Lady Carol
09-23-2007, 01:22 PM
The way I would approach it is to draw the outlines in as much as possible and then edit it out as you work.

I did this recently with my heron drawing
reference image

I had infinitely more reeds but reduced the number to what you see here due to composition and also desire to finish the piece. I am not sure if this is a good example for you but it certainly worked in this situation.

09-23-2007, 06:27 PM
The class about negative drawing by Mike Sibley is very help full!
I will try grasses the way Mike showed it.

Lovely drawings both of you did!
Carol, I like the way you simplified the background and the grasses.
Fozbot, I like you water colour it is very expressive!

I got a long way to go so I am of to practice :lol:

09-23-2007, 08:16 PM
This is how fare I got to day, my eyes are about to fall out, I have been so concentrated.

I am not going to take this sketch any further.
I will make a new drawing and simplify it. I also want to rearrange the flowers a bit to make the composition better.
I made some mistakes, so I would rather start all over again.


09-23-2007, 08:41 PM
i think you've got a heck of a great start on this! i wouldn't abandon it just yet if i were you. just put it down and take a rest. i know how much concentration it takes to do something this complicated and it won't happen in one day.

09-23-2007, 08:56 PM
such a close view of grass is very complicated, and you've done wonderfully. It's already been said, but I think focusing on negative spaces is one of the most effective ways to draw or paint for that matter such details.

09-24-2007, 05:52 AM
This advice may be a little late coming, but now that i see your drawing, i actually think that youll have some really good results if you just imagine that you are still colouring in with your pencil, but this time with wc & a brush.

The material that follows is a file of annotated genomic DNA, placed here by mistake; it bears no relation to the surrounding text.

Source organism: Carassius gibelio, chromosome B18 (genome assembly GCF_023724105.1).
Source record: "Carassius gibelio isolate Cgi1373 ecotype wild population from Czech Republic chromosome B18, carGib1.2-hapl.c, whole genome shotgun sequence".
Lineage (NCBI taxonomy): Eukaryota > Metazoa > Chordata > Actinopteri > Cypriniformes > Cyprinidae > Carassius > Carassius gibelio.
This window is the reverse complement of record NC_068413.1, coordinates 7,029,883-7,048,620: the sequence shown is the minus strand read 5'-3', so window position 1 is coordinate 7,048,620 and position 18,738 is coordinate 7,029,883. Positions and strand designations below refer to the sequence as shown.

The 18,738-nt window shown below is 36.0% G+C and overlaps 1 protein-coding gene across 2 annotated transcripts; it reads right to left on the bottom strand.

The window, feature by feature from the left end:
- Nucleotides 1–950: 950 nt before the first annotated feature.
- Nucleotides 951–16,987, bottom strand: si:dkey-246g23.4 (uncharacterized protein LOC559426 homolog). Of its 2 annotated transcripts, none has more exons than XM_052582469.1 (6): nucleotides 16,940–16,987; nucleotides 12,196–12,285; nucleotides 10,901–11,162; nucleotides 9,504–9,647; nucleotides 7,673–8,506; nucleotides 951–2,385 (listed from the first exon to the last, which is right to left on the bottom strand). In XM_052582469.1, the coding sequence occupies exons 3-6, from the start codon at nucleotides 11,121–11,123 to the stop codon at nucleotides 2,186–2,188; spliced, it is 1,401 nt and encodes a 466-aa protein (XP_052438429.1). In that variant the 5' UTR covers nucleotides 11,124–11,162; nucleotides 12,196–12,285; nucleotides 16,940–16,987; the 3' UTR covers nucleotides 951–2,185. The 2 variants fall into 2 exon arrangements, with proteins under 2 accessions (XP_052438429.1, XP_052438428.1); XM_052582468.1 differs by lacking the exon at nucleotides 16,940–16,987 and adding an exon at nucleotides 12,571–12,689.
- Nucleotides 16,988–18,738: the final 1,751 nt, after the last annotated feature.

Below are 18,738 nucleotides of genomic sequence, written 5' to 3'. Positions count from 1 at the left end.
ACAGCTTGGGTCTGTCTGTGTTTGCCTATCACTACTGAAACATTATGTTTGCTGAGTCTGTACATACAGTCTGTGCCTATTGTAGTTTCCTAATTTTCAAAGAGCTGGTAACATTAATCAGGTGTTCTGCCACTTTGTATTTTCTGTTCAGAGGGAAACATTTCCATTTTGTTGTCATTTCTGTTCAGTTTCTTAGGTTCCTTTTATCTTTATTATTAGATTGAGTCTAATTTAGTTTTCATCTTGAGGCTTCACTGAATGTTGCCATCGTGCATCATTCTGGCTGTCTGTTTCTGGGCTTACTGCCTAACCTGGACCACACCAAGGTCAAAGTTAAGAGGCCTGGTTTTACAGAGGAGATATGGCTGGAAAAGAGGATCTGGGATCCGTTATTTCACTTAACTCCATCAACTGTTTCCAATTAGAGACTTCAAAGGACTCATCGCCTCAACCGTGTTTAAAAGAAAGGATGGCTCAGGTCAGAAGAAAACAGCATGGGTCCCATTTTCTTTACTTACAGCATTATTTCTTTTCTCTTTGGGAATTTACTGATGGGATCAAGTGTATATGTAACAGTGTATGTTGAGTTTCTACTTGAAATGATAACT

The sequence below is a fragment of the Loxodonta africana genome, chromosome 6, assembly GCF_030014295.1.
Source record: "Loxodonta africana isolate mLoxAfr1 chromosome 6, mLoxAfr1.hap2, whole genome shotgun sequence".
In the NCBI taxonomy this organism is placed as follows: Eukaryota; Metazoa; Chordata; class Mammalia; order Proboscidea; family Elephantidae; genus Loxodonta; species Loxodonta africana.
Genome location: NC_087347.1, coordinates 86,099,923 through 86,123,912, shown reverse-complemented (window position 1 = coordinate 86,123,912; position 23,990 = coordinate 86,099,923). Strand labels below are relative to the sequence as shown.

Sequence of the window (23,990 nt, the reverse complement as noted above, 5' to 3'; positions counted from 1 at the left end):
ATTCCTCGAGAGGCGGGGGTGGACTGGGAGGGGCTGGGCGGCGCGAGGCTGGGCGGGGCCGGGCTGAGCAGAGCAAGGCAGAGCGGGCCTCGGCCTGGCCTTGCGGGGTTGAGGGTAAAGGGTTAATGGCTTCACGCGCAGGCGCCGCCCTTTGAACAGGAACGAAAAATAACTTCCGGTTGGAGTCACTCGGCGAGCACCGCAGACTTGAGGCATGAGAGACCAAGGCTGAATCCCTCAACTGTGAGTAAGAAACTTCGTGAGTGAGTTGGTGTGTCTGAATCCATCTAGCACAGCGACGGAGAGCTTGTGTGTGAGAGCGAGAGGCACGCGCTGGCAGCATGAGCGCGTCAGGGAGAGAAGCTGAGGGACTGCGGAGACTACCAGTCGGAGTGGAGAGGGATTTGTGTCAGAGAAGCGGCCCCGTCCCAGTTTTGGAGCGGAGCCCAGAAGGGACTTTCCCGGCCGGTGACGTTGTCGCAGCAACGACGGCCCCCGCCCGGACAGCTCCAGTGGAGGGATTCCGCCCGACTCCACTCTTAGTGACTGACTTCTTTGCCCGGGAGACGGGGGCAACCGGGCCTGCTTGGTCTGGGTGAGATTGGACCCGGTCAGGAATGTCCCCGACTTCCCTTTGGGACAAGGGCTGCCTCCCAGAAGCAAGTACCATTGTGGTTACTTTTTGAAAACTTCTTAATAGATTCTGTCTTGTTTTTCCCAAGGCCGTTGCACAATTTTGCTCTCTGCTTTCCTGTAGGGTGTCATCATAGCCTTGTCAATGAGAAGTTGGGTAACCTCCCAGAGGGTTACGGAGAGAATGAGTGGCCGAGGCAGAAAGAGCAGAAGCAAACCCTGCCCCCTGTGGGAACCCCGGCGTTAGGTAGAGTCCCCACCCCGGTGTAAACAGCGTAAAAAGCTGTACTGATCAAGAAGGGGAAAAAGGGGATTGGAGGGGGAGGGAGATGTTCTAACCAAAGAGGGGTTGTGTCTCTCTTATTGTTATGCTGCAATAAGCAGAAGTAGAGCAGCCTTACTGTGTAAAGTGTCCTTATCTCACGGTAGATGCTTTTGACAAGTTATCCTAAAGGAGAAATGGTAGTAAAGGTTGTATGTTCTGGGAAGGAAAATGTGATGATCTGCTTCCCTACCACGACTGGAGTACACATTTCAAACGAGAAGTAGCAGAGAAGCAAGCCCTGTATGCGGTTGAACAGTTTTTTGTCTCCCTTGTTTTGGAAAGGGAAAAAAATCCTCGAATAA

Begin with some light washes first just to develop some sense of form & direction, then give the 'sketching with wc' a try to extend & refine the forms & depth even further. My thoughts are that this could work very well for you.

Have you ever heard that phrase 'if you can paint one leaf, you can paint the world'? It is a very helpful thought to come back to when faced with complex subjects like this is. Clearly you are very capable so i wouldnt worry too much. Just muddle along until you get a feel for it! Happy painting

09-24-2007, 02:25 PM
I am going to bring the drawing with me to my summer cottaged and finish it, I will then draw a new line drawing and define some of the forgroud grasses and weeds better. The phot is a bit blured in the forground so it is hard to tell what acturly is going on there.

When I get back, properly on Saturday, I will upload the finished drawing.

09-30-2007, 09:16 AM
Just wanted to tell that I am still working on this drawing. I will upload it when I have finished it.

09-30-2007, 03:40 PM
I'll be waiting patiently Marianne. I am working on a door mural that requires some grasses and weeds, so I am looking for ideas.


10-03-2007, 11:12 AM